Saturday, 1 March 2008

Madrid's Art Squiggle

Until the middle of last month, Madrid was famous for its 'Art Triangle' - formed by the Prado Museum, the Reina Sofia and the Thyssen Bornemisza. Now there's a new kid on the block, the CaixaForum. It's halfway between the other three museums, and so I think the triangle has now become a squiggle. This extraordinary building has been under construction for the last six years. The architects are Herzog & de Meuron, who also designed the Tate Modern in London. The name comes from the client/sponsor/owner: La Caixa. This is a kind of bank: actually more like a British building society or a US savings and loan. The bank is more social than commercial, and is committed to spending profits on 'social works' and supporting communities. La Caixa has a string of galleries around Spain.

The client must have Googled 'architects who turn power stations into art galleries'*. CaixaForum is basically an extinct coal-burning power station. But it now has two floors underground. And two extra floors on top clad in rusty iron (I must do a post on the Rusty Shed aesthetic one day). But the remarkable thing is they've taken away most of the ground floor. The building appears to float: there's a whole load of cantilevering going on here. I have no idea how they managed to do it without the original brick structure collapsing (perhaps it did, and that's why it took six years to finish). But it means that if there is a long queue to get in then you are in the shade.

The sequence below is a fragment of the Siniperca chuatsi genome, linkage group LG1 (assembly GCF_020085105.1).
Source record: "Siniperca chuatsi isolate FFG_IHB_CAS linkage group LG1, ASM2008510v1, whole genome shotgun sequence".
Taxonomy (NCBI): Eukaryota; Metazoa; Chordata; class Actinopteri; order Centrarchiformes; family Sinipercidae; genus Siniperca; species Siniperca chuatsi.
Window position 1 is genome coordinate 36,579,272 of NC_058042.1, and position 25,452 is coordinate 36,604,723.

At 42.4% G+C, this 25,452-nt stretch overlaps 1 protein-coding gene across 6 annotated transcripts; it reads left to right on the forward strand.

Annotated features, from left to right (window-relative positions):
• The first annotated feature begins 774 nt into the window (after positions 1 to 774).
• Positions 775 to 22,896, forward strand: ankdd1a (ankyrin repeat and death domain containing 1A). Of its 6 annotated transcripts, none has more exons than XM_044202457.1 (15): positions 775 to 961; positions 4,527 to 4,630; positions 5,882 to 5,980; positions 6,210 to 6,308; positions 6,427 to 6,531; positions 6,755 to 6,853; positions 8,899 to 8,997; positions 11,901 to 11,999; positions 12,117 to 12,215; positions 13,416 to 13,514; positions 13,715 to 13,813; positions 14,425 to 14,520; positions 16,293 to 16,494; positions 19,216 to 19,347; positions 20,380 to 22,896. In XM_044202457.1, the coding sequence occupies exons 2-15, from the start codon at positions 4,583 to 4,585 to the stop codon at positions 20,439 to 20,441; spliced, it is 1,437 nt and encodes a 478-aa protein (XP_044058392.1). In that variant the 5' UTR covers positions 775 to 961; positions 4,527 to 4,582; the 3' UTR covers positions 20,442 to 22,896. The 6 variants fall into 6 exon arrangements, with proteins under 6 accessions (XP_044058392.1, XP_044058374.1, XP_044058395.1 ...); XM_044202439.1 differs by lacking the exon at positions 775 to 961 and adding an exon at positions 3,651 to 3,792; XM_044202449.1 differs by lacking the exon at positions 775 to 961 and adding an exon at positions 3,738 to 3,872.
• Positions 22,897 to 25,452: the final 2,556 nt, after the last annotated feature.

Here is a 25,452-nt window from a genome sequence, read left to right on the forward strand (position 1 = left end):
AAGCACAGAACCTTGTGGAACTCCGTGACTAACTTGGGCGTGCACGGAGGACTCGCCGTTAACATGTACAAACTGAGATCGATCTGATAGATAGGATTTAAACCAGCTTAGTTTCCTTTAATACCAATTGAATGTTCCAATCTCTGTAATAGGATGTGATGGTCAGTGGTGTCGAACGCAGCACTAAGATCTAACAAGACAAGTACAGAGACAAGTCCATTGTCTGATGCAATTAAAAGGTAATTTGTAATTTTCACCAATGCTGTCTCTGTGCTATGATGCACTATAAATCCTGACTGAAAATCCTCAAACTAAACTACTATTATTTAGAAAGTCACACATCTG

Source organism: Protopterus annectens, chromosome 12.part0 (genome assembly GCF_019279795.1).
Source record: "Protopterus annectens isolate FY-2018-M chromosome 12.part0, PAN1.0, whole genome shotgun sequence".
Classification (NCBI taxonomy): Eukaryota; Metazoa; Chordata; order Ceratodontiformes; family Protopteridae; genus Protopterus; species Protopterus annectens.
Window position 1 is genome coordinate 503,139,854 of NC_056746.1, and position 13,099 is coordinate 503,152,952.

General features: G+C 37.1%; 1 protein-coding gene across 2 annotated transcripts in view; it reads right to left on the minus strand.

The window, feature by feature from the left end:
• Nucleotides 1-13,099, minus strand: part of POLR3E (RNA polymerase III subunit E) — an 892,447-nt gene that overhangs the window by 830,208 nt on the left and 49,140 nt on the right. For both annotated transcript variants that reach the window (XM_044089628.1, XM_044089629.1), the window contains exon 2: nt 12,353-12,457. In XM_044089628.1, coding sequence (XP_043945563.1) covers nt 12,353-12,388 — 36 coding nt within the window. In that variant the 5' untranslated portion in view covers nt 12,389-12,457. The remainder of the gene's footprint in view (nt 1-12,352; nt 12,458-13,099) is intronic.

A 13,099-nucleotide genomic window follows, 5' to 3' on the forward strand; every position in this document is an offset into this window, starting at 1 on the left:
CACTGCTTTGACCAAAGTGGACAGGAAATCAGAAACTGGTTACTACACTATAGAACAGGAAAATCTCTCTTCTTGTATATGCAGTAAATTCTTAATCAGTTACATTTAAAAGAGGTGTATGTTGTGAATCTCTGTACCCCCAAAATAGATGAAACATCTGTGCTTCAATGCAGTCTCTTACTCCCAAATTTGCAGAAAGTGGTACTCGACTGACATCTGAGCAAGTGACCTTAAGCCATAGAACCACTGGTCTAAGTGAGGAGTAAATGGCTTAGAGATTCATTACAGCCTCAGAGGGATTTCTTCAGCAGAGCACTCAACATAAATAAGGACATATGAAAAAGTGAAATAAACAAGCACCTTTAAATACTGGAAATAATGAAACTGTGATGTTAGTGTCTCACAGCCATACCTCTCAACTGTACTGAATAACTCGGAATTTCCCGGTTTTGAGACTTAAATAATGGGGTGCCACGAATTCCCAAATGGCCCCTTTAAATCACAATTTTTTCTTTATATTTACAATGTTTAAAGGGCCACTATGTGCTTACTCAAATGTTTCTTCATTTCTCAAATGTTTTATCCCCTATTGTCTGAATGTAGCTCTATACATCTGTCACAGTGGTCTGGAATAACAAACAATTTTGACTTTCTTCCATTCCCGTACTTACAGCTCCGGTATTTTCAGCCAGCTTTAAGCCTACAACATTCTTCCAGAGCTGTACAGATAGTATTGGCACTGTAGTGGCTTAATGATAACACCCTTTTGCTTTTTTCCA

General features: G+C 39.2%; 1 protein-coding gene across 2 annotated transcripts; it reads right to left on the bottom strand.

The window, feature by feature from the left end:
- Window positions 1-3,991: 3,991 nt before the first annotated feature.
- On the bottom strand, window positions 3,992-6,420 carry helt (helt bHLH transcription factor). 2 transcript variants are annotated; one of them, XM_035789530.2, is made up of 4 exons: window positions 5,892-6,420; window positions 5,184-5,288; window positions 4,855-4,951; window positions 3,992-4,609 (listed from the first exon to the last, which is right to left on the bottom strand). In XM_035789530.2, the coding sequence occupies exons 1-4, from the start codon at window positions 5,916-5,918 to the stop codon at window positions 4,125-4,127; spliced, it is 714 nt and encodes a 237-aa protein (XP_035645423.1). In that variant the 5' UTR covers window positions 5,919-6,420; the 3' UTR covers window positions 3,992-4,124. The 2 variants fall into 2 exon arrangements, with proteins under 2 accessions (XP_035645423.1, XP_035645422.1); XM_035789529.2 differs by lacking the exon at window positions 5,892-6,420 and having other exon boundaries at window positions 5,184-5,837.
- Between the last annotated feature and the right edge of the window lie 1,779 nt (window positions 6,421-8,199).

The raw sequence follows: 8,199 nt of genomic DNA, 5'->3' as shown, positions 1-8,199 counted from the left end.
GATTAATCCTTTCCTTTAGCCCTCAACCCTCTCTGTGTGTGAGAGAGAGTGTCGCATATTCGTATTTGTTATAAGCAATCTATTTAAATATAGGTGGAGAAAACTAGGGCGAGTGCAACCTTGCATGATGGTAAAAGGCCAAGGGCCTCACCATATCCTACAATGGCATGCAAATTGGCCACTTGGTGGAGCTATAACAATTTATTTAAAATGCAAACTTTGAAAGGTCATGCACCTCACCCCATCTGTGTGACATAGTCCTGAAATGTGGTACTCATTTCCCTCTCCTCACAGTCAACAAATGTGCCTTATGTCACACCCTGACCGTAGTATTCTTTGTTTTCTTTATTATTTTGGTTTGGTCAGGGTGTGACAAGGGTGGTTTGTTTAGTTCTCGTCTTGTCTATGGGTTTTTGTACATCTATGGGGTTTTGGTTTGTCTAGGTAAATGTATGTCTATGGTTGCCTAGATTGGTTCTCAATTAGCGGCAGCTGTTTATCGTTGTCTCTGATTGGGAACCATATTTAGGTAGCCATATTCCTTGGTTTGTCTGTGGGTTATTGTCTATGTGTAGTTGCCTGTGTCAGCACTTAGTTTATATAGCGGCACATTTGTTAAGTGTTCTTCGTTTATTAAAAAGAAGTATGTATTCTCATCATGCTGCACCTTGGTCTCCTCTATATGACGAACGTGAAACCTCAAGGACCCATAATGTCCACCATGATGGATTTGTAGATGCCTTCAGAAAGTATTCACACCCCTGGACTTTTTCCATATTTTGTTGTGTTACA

At the front of the building there is a plaza. On one side of the plaza is an amazing vertical garden, designed by Patrick Blanc.

We spent a very relaxed half hour just looking at the garden, and at the kids who have decided that the hollow sculpture of a man's torso is actually a playground.

In days to come I might do a post on the interior, which is also very interesting. I went inside about a week ago, but didn't have my camera with me. The queue today was just too long.

*Although they would not have actually found the architects: either they have no website or it is so badly designed that no search engine can find it.


Erik Wirdheim said...


I'd be surprised if you were allowed to take pictures inside, but would appreciate if you try since we're not planning to go to Madrid any time soon.

CaixaForum will be a pride for all Catalans downtown Madrid.

Love the shades in your pictures of the vertical garden. What a brilliant idea.

Jayne said...

Architechts tend to go very quiet when they've cocked up :-)
Smashing pics keefie....keep 'em coming !